Toad and Mole

This week’s 52 week writing challenge prompt is “a story set at Christmas,” and with this, I am officially caught up on my challenge! It’s a Christmas miracle! Merry Christmas, Noche Buena, and happy holidays all around to my readers. Next week will be the final prompt for the challenge. Enjoy!

Heel to toe, heel to toe, slow, slow, slow. I walked like a circus performer on a tightrope as I grasped the mug handle in my fingers, watching the top layer of marshmallows in hot cocoa ripple like the glass of water in Jurassic Park. Just one more step.

Mom came up behind me and grabbed the mug so I could settle in under the tree next to my brother. “Thanks, mama.”

“You’re welcome.” She beamed and handed me back the mug.

I took a slow sip, and even though it still burned the tip of my tongue and roof of my mouth, I let out a satisfied, “Mmmmmmm.”

Dad took a seat in front of the fake fireplace he’d made out of cardboard and colored in with my crayons. Above his head, on the fake mantle, hung our stockings, held in place with push pins. From left to right they read, “William. Sonia. Daryl. Meagan.” My name was in pink glitter.

“Okay, are we all ready?” Dad asked.

Daryl and I nodded. I laughed when I saw his hot chocolate mustache. “Shut up. You’ve got one too.”

“Alright, dad, you pick your character first,” Mom prompted.

“I’ll be Rat,” he answered.

My brother raised his hand high in the air like he was in school. “I’ll be Mr. Toad.”

“I’ll be Badger,” added Mom. “Meagan, that leaves you with Mole.”

“Aw, again?” I pouted. “I’m always the ugliest one.”

“That’s ’cause you are the ugly one in the family.” Daryl cackled and nearly spilled his hot chocolate all over his pajamas.

My mug was on the floor beside me now, and I crossed my arms and furrowed my brows. “Mommy! Make him stop.”

Mom gave my brother the glare. “Daryl, be nice.”

He rolled his eyes and shot me a dirty look. I stuck my tongue out at him.

“Hey, if you two keep at it we’ll call it a night and put you to bed.” Dad’s stern voice always made us stop bickering.

I picked up my mug and took a sip. We all nodded in silent agreement to proceed.

My dad cleared his throat and started reading in his lilted accent. “Chapter 1. The River Bank. The Mole had been working very hard all the morning, spring-cleaning his little home…”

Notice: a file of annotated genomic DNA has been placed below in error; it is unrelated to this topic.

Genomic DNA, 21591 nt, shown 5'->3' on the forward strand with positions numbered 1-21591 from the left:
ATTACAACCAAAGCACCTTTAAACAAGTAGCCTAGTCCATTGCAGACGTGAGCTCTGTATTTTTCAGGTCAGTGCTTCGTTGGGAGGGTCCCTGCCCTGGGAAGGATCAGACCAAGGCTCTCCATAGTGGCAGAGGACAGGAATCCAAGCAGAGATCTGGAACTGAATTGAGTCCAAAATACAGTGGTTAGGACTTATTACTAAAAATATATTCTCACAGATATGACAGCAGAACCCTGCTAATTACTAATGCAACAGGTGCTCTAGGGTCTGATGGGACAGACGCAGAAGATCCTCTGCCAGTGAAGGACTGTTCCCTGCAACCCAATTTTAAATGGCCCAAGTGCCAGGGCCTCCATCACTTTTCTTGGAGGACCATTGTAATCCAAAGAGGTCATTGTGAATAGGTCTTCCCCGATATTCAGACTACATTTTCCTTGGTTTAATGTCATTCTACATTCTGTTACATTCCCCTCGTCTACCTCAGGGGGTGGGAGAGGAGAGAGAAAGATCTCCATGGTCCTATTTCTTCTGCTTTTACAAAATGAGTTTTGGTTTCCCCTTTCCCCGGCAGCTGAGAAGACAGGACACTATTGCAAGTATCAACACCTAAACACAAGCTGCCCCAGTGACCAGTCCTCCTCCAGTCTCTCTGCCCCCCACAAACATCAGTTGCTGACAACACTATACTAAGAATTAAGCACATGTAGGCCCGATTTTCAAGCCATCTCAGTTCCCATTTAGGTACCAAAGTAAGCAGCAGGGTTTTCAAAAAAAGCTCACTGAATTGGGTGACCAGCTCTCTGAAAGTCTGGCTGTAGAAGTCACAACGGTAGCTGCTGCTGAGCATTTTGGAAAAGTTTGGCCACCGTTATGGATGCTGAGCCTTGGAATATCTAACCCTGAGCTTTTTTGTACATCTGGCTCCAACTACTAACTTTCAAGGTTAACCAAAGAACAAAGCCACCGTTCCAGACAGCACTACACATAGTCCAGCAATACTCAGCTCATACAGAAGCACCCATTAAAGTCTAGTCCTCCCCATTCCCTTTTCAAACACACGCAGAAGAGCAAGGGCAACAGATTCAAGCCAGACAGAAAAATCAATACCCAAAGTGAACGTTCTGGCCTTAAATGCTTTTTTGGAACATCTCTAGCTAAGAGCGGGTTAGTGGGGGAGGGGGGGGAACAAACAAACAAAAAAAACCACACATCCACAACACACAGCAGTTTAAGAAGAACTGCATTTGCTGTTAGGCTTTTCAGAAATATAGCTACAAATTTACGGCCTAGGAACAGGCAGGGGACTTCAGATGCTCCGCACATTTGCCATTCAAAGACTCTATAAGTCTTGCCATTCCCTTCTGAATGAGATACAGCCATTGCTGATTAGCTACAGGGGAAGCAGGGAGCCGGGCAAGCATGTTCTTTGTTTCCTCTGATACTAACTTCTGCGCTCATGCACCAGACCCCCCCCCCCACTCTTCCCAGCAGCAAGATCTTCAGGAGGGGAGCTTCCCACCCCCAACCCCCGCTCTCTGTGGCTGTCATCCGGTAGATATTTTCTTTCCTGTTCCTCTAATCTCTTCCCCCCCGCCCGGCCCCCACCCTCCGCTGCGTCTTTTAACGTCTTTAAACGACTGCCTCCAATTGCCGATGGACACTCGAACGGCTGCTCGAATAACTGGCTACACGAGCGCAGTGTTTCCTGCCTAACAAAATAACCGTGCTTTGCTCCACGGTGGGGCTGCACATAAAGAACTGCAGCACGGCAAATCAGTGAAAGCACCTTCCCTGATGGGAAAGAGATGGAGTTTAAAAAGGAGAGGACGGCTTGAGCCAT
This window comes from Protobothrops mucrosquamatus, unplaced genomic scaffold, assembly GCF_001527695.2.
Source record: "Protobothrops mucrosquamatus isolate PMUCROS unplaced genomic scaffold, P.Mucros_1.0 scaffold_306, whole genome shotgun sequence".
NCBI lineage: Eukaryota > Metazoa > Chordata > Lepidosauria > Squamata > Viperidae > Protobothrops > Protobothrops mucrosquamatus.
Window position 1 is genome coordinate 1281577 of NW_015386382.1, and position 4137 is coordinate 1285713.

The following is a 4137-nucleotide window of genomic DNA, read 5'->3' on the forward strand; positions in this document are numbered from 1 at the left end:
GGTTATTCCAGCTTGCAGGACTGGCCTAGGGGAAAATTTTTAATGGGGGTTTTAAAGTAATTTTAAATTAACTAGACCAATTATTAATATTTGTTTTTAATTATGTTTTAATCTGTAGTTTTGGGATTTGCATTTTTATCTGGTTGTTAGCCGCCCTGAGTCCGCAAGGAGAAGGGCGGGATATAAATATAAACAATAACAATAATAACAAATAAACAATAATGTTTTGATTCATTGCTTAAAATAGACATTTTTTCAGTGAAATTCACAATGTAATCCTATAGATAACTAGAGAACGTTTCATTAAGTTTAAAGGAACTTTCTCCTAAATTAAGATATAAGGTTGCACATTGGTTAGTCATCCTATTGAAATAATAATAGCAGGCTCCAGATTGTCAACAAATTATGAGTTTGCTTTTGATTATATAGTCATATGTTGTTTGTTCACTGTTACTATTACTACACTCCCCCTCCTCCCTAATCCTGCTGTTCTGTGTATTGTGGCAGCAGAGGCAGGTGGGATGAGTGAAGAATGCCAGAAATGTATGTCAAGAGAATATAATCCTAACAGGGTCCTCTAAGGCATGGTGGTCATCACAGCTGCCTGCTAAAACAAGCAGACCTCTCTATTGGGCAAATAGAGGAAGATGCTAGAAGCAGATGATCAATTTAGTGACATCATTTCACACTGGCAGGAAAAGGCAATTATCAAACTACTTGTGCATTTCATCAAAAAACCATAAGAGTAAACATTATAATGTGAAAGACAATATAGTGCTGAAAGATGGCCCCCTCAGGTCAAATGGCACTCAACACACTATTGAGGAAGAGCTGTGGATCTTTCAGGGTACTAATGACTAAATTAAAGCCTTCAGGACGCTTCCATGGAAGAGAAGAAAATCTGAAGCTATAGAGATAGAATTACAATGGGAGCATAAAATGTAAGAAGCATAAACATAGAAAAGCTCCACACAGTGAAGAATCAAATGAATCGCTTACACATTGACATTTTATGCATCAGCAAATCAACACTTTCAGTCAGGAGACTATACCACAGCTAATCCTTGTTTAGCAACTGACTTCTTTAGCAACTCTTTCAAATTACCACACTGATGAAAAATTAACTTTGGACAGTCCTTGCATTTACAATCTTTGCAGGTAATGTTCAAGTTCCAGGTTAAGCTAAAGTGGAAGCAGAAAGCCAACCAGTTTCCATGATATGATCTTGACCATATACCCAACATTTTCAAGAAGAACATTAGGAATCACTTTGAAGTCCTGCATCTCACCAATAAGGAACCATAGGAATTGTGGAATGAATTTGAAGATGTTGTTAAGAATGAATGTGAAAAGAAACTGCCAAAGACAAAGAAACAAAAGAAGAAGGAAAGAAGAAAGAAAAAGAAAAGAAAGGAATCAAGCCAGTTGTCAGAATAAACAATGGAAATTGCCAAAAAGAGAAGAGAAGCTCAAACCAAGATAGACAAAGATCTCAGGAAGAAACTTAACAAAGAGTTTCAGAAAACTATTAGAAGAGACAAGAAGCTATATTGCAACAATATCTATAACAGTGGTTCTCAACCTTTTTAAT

He read slow and careful, stumbling a bit on the part with all the ings. When it was the character’s time to speak, he handed the book to me so I could read the dialogue. This was my favorite part. I put on a dramatic voice and enunciated everything in my best British accent, because in my mind, Mole was from England.

We continued like this for the next hour, each taking turns reading from the old, tattered book. The pages were yellowing and the cover had tape on the spine to keep the cracking paper from peeling off altogether. We’d read that book every year on Christmas eve for as long as I could remember.

Each of us made the characters our own. My mom always gave Badger a grumbly voice, lowering her head to read as deep as she could. It always made me laugh. My dad’s naturally higher voice gave Rat the perfect warmth necessary for the friendly creature. Daryl gave Toad a British accent too, but his was huffier and more manic than mine.

With ten minutes to spare until midnight, and my brother and I dozing off, Dad closed the book and called it a night. “Okay, time for sleep. You two have everything you need out here?”

Daryl and I nodded our sleepy heads. “Alright, good night then.” He bent over and kissed each of us on the forehead.

My mom helped us into our makeshift sleeping bags with pillows and double blankets. Even on a tile floor, it was still pretty comfortable. We barely felt or heard her as she said goodnight.

They went to bed and turned off the lights, leaving only the glow of the Christmas tree lights and decorations as illumination for us. The sweet smell of pine filled my nose as I turned over to face my brother. “Good night, Mr. Toad.” I yawned.

“Good night, Mr. Mole,” he yawned back.

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